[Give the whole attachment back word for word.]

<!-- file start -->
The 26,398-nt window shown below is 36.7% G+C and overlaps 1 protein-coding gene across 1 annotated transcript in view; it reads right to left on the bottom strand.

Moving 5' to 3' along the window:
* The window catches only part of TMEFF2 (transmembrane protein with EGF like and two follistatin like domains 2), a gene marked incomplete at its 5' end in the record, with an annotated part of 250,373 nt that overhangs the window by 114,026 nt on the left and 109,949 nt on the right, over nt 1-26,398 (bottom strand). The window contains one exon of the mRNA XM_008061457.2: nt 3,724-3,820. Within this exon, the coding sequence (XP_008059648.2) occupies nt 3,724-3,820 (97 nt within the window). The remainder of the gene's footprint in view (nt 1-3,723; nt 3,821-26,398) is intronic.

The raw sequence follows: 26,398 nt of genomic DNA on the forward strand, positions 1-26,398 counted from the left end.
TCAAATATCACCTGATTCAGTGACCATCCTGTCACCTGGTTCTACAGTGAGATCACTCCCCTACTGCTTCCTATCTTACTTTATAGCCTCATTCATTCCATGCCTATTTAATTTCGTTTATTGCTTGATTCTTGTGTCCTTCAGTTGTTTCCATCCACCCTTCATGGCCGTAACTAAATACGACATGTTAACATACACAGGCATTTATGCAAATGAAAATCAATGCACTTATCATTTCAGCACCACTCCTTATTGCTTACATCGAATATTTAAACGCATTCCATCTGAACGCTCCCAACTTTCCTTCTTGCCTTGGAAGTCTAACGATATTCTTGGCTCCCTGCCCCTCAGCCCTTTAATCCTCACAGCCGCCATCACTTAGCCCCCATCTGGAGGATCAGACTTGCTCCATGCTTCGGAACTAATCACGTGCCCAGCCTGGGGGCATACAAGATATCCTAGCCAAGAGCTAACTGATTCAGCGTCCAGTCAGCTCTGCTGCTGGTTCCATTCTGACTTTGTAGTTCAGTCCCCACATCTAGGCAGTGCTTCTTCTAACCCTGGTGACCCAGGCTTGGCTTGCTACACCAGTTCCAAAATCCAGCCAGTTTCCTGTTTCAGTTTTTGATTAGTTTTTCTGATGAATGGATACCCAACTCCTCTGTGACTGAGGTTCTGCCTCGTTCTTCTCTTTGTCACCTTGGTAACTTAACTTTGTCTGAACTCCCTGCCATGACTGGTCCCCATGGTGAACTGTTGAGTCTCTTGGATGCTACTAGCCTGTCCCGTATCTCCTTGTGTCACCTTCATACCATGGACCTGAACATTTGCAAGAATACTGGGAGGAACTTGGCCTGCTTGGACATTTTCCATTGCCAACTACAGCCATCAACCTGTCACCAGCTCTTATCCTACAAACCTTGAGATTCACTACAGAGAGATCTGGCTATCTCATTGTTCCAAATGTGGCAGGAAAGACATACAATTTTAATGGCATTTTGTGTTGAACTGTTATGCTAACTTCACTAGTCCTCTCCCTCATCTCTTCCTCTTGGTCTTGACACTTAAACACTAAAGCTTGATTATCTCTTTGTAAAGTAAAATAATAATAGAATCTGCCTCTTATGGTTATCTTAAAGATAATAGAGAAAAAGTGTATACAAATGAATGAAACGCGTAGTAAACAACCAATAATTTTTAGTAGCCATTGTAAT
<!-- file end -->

The 26,398-nt window shown below is 36.7% G+C and overlaps 1 protein-coding gene across 1 annotated transcript in view; it reads right to left on the bottom strand.

Moving 5' to 3' along the window:
* The window catches only part of TMEFF2 (transmembrane protein with EGF like and two follistatin like domains 2), a gene marked incomplete at its 5' end in the record, with an annotated part of 250,373 nt that overhangs the window by 114,026 nt on the left and 109,949 nt on the right, over nt 1-26,398 (bottom strand). The window contains one exon of the mRNA XM_008061457.2: nt 3,724-3,820. Within this exon, the coding sequence (XP_008059648.2) occupies nt 3,724-3,820 (97 nt within the window). The remainder of the gene's footprint in view (nt 1-3,723; nt 3,821-26,398) is intronic.

The raw sequence follows: 26,398 nt of genomic DNA on the forward strand, positions 1-26,398 counted from the left end.
TCAAATATCACCTGATTCAGTGACCATCCTGTCACCTGGTTCTACAGTGAGATCACTCCCCTACTGCTTCCTATCTTACTTTATAGCCTCATTCATTCCATGCCTATTTAATTTCGTTTATTGCTTGATTCTTGTGTCCTTCAGTTGTTTCCATCCACCCTTCATGGCCGTAACTAAATACGACATGTTAACATACACAGGCATTTATGCAAATGAAAATCAATGCACTTATCATTTCAGCACCACTCCTTATTGCTTACATCGAATATTTAAACGCATTCCATCTGAACGCTCCCAACTTTCCTTCTTGCCTTGGAAGTCTAACGATATTCTTGGCTCCCTGCCCCTCAGCCCTTTAATCCTCACAGCCGCCATCACTTAGCCCCCATCTGGAGGATCAGACTTGCTCCATGCTTCGGAACTAATCACGTGCCCAGCCTGGGGGCATACAAGATATCCTAGCCAAGAGCTAACTGATTCAGCGTCCAGTCAGCTCTGCTGCTGGTTCCATTCTGACTTTGTAGTTCAGTCCCCACATCTAGGCAGTGCTTCTTCTAACCCTGGTGACCCAGGCTTGGCTTGCTACACCAGTTCCAAAATCCAGCCAGTTTCCTGTTTCAGTTTTTGATTAGTTTTTCTGATGAATGGATACCCAACTCCTCTGTGACTGAGGTTCTGCCTCGTTCTTCTCTTTGTCACCTTGGTAACTTAACTTTGTCTGAACTCCCTGCCATGACTGGTCCCCATGGTGAACTGTTGAGTCTCTTGGATGCTACTAGCCTGTCCCGTATCTCCTTGTGTCACCTTCATACCATGGACCTGAACATTTGCAAGAATACTGGGAGGAACTTGGCCTGCTTGGACATTTTCCATTGCCAACTACAGCCATCAACCTGTCACCAGCTCTTATCCTACAAACCTTGAGATTCACTACAGAGAGATCTGGCTATCTCATTGTTCCAAATGTGGCAGGAAAGACATACAATTTTAATGGCATTTTGTGTTGAACTGTTATGCTAACTTCACTAGTCCTCTCCCTCATCTCTTCCTCTTGGTCTTGACACTTAAACACTAAAGCTTGATTATCTCTTTGTAAAGTAAAATAATAATAGAATCTGCCTCTTATGGTTATCTTAAAGATAATAGAGAAAAAGTGTATACAAATGAATGAAACGCGTAGTAAACAACCAATAATTTTTAGTAGCCATTGTAAT